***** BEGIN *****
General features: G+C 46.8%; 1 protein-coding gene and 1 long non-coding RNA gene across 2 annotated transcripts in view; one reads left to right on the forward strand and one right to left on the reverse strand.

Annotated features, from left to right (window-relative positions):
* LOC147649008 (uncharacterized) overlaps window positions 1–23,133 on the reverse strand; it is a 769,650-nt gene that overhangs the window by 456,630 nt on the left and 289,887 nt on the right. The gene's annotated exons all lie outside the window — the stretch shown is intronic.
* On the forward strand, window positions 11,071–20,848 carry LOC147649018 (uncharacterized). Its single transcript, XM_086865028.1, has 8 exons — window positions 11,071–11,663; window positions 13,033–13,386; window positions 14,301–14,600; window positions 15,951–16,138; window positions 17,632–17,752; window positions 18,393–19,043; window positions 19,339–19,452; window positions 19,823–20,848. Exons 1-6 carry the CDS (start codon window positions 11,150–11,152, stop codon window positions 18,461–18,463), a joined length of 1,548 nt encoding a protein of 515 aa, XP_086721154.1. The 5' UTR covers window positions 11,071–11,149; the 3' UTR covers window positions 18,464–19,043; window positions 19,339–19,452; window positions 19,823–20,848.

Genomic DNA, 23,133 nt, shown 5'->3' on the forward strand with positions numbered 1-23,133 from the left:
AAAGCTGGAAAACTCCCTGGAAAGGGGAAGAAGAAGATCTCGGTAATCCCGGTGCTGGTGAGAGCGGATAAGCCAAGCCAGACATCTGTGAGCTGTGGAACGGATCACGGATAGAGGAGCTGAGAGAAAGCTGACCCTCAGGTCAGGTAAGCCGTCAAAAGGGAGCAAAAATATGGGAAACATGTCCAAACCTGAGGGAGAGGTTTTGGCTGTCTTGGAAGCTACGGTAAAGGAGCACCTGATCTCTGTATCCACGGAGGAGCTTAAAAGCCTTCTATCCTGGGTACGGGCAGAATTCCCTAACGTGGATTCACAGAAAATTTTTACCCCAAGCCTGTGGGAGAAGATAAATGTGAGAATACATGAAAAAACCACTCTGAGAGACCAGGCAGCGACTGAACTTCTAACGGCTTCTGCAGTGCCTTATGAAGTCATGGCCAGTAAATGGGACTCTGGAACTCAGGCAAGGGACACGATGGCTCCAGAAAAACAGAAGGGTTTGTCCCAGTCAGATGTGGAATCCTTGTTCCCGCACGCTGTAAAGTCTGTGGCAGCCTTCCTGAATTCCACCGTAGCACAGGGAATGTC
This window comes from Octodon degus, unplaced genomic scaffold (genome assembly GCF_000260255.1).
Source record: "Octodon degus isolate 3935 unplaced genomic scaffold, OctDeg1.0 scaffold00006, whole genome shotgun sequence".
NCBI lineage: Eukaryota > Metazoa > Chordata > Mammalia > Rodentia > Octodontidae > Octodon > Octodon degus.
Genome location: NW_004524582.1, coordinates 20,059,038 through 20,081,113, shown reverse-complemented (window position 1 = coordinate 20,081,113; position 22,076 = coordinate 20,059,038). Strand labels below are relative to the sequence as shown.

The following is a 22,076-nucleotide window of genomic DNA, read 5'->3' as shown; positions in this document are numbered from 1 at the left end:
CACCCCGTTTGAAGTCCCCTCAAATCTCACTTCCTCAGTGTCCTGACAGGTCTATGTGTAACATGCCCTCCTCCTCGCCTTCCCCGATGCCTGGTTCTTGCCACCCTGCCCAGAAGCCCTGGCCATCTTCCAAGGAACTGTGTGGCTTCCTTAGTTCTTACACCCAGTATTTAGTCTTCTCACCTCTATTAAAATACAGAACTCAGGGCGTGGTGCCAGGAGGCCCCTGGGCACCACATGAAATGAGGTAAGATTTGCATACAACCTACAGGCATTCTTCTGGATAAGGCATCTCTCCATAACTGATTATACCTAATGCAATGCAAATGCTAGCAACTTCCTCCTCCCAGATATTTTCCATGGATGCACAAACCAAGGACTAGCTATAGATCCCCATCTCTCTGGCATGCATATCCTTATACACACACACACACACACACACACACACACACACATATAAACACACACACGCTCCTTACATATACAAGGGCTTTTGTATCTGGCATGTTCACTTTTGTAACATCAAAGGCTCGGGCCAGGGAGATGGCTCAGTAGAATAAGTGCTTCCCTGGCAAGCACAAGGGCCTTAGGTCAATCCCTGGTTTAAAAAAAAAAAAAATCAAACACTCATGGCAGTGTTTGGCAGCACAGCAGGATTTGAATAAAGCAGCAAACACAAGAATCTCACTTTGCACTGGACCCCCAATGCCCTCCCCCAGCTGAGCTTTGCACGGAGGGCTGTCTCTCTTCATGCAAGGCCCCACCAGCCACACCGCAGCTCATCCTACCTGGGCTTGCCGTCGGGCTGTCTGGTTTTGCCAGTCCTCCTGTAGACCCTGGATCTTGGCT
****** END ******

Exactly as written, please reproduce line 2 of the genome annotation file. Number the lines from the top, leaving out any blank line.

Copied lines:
Annotated features, from left to right (window-relative positions):